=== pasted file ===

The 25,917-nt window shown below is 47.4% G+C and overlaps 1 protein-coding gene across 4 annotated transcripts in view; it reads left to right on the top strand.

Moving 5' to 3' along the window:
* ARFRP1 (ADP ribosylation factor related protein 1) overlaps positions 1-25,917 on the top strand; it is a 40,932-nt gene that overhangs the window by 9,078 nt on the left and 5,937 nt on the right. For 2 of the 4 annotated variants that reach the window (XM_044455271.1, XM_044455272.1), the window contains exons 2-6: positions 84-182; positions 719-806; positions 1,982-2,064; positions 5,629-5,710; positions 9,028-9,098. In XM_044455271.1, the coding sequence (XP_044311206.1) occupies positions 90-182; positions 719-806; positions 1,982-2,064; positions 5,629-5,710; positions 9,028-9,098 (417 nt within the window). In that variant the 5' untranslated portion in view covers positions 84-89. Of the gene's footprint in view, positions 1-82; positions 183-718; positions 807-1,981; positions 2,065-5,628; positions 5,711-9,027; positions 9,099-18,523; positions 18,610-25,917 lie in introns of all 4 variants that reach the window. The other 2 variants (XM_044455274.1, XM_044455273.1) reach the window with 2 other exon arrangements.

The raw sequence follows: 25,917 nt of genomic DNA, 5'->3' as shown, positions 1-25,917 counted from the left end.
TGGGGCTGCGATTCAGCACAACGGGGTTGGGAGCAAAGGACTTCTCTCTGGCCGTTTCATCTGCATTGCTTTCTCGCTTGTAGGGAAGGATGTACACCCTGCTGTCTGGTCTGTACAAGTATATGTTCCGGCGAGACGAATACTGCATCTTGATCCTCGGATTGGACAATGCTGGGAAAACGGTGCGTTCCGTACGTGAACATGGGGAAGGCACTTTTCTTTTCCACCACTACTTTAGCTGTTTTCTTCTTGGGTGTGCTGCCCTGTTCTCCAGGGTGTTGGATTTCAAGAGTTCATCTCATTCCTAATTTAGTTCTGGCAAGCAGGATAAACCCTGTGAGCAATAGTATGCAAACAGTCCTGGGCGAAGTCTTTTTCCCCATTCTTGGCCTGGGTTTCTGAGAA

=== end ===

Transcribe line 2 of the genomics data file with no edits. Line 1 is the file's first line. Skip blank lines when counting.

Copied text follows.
Moving 5' to 3' along the window: